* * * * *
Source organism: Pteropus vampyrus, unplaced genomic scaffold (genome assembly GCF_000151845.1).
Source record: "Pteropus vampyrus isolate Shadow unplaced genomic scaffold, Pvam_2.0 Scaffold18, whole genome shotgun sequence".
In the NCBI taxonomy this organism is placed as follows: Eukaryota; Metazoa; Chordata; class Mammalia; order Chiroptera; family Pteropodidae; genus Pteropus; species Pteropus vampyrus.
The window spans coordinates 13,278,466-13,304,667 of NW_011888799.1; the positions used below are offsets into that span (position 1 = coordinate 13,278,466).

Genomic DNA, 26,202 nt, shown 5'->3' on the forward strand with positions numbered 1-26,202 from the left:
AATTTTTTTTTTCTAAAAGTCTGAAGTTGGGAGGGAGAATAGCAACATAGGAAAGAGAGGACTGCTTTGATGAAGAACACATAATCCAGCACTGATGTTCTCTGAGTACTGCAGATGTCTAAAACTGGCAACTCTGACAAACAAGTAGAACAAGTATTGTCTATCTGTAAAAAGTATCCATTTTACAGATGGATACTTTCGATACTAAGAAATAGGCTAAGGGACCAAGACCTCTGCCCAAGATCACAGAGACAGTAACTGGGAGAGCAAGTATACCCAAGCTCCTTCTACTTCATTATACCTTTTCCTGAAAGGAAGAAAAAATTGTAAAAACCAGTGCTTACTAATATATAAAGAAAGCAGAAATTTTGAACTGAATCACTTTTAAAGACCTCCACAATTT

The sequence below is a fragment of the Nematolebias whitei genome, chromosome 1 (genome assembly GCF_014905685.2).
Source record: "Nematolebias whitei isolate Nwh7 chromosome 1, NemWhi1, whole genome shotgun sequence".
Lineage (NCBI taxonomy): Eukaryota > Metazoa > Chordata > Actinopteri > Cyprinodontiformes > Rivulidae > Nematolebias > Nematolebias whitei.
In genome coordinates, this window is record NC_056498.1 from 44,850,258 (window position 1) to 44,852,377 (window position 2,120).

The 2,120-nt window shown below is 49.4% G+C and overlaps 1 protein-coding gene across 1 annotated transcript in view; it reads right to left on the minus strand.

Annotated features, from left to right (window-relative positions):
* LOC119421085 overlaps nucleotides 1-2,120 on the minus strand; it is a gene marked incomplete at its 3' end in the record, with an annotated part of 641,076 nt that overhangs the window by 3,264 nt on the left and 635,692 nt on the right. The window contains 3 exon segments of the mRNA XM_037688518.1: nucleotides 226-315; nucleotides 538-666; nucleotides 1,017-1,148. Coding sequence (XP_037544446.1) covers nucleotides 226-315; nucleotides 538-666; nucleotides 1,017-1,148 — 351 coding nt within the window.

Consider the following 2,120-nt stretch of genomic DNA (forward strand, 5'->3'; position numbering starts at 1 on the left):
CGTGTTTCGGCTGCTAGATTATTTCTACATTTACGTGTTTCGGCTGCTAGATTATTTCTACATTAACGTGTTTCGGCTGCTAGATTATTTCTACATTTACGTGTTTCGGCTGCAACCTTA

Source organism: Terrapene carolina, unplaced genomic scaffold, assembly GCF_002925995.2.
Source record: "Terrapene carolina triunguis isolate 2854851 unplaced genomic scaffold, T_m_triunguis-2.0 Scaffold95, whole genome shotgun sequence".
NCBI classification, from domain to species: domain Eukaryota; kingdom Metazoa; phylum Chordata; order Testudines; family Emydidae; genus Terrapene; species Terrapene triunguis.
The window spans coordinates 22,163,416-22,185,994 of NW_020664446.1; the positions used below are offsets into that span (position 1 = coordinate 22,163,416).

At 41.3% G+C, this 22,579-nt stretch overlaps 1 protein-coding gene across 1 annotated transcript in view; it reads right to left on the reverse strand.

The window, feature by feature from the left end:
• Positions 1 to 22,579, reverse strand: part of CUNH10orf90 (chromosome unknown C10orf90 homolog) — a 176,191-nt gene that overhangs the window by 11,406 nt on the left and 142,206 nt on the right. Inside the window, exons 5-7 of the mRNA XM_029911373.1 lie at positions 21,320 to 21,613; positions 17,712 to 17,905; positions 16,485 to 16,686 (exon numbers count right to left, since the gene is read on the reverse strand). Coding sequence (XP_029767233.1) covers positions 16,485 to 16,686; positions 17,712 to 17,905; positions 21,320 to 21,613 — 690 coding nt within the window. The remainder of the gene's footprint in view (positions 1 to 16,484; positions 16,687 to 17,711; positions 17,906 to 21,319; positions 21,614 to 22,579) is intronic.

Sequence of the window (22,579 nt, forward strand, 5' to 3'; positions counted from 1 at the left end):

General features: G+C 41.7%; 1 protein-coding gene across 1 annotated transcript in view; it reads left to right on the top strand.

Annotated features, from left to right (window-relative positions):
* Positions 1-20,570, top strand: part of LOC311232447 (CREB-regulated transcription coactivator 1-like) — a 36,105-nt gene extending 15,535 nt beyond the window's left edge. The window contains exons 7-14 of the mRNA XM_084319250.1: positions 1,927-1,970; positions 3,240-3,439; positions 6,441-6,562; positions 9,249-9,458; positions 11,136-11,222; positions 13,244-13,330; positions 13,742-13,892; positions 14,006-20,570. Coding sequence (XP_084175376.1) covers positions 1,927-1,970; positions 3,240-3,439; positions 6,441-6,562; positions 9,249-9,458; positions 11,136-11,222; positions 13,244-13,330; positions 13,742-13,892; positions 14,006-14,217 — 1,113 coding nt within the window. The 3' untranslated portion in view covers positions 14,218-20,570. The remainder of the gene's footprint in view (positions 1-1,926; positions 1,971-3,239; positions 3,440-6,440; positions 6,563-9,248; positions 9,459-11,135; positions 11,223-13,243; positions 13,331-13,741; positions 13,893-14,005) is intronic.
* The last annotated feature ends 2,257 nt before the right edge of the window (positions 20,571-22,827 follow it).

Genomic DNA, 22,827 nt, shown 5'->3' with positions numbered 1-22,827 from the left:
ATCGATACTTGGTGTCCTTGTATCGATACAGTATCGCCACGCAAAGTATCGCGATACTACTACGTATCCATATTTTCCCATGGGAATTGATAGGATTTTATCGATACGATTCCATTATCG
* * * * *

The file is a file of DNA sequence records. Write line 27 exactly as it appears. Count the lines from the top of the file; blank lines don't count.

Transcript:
* The last annotated feature ends 2,257 nt before the right edge of the window (positions 20,571-22,827 follow it).